As I fly back to Austin after attending my third Consumer Electronic Show in Las Vegas, I am struck by what it all means for society. A recent quote by my mentor Bob Metcalfe sums up CES this year perfectly: “More important than changing lives is improving them.” After all, I think that is the greatest benefit of science and innovation; it’s more than social networks, instant messaging, and Angry Birds. It’s about improving our lives in ways we never imagined.
CES brings together the brightest minds in innovation, collectively pushing the envelope and asking: “Why does it have to be this way? Let’s make it better”—whatever “it” happens to be. I was like a kid in a candy store exploring all of the new innovations on display.
I’ll admit, I am a mobility/urban planning/social equity nerd. I tend to look at everything in terms of how it improves our opportunities for upward mobility. Not just from a ground transportation focus that is RideScout, but from a larger societal standpoint that is our driving purpose—to improve lives through greater opportunities for upward mobility.
That is why this year’s CES was a turning point for me personally. Rather than just looking at ways to solve problems for people with respect to their music, phones, or TVs, there were overarching themes that spoke of technology’s ever-growing role in society. Four themes in particular really stood out for me.
- Safety. It’s estimated almost a million people die every year in vehicle fatalities all over the world, and the majority of these accidents could have been avoided. I saw two things at CES that give me great hope for the future. A company based in Israel called Mobileye has developed sensors for large vehicles (which notoriously have large blind spots) to let them know when they are in danger of a collision with pedestrians and bicyclists. Simple in concept, yet genius in practice and it will undoubtedly save many lives. In addition to Mobileye, it seems that every auto manufacturer in the world is talking about autonomous driving. A common goal of many in the industry is to remove the most dangerous element from the car today—the human driver. It might take a while for society to become fully comfortable with this, but letting a car drive you is going to be much safer in all conditions because it removes human error.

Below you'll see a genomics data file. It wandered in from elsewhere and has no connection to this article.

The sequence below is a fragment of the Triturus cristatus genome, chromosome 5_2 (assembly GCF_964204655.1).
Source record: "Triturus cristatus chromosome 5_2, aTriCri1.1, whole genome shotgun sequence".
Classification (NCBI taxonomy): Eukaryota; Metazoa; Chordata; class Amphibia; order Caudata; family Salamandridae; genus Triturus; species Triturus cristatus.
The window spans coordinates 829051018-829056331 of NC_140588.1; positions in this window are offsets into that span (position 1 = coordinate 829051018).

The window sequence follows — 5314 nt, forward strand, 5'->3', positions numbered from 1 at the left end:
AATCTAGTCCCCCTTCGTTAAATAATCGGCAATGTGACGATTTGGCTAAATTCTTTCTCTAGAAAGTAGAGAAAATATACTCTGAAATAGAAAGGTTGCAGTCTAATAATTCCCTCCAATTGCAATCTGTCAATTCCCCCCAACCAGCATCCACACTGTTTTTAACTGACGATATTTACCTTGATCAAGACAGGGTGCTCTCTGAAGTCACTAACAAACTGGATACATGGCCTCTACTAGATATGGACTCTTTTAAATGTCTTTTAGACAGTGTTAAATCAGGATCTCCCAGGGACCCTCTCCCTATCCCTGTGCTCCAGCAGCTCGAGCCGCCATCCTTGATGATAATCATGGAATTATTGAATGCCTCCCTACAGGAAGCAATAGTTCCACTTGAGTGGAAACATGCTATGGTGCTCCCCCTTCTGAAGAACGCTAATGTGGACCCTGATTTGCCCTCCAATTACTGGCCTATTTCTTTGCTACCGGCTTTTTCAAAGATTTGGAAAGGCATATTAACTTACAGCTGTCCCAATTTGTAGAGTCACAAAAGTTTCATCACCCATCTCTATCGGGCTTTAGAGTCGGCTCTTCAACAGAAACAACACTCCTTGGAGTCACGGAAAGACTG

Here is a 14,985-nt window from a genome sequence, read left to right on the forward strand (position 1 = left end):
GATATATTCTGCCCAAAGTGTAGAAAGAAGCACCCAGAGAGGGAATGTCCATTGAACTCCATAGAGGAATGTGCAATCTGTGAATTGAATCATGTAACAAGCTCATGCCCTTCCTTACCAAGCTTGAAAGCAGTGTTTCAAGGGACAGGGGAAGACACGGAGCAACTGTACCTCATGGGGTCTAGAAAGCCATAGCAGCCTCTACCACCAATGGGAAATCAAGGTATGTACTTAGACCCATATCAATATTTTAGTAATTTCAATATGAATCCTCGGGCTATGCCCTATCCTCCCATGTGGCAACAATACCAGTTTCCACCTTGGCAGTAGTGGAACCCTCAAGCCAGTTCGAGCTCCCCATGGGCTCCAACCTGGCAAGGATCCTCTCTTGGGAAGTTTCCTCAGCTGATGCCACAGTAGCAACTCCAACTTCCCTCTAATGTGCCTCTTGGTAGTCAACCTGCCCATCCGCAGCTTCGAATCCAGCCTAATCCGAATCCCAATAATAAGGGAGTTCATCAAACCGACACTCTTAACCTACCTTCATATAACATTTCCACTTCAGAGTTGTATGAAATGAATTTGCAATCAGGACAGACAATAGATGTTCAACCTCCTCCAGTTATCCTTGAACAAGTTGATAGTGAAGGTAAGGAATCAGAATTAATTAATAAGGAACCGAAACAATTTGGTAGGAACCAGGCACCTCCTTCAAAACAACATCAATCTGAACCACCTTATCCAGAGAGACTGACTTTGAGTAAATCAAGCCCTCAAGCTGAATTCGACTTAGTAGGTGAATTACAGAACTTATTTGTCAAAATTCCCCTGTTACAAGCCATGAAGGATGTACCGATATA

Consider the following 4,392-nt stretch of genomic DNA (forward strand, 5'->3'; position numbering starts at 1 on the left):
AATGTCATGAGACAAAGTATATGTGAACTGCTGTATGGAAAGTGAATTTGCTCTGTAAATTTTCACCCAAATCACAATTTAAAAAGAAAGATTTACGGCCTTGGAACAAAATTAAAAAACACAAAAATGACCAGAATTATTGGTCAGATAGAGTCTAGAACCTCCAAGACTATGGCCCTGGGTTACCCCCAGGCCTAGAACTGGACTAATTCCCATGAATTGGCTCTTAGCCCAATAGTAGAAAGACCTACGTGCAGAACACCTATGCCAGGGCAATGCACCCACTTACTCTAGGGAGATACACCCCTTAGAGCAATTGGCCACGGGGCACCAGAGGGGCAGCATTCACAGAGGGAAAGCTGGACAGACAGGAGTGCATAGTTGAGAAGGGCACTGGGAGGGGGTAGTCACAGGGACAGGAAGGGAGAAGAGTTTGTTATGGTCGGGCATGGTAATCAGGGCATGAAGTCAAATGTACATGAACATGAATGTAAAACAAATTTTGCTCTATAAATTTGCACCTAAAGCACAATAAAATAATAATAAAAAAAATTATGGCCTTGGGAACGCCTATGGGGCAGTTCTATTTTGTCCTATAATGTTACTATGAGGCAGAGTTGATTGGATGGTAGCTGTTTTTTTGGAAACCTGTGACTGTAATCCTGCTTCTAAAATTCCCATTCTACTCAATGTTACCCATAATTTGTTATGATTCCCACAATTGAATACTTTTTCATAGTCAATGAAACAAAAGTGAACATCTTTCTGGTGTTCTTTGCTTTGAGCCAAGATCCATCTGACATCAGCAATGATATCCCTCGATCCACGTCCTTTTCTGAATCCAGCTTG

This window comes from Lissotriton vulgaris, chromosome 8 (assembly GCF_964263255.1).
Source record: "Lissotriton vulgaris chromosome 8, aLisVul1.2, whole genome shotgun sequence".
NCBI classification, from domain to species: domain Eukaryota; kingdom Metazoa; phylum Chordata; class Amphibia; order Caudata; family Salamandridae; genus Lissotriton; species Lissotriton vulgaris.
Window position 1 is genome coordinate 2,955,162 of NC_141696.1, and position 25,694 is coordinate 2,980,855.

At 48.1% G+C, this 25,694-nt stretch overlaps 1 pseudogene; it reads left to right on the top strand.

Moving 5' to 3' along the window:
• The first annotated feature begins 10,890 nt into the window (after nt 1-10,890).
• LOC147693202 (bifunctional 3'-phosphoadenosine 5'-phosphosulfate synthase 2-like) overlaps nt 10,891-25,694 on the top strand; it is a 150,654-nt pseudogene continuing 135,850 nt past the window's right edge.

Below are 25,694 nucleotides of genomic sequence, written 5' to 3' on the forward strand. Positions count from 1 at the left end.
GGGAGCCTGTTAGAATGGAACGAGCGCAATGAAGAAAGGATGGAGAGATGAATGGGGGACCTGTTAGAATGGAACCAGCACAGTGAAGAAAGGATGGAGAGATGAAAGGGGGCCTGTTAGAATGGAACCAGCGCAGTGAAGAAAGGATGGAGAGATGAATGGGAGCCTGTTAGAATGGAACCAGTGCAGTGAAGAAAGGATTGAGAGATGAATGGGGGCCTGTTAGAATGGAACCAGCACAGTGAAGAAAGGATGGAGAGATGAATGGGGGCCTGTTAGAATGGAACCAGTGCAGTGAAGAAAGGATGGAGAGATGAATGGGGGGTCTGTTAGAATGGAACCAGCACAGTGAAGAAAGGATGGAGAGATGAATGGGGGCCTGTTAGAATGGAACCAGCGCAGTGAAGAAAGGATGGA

- City Planning. Though our cities date back to 2,900 BC, their layout and design has not really changed much until the last 100 years. In other words, in only the last 2 percent of time in the history of cities have we made incredible changes to them that impact quality of life, safety, crime, congestion and upward mobility (see Robert Putnam’s book “Our Kids” for more of what I mean). At CES, I saw new technologies that allow us to understand the impact of city development before we pitch our first shovel of dirt or tear down a neighborhood to make way for a road expansion. The urban planning technologies from HERE were among my favorite. It was also refreshing to see so many U.S. government officials from the Federal Aviation Administration, to the White House Office of Science and Technology Policy to the Transportation Secretary, Secretary Anthony Foxx, discuss the intersection of innovation and government. After all, with so many people living in cities, we have to make sure the public and private sector are talking more effectively to adjust to new technologies.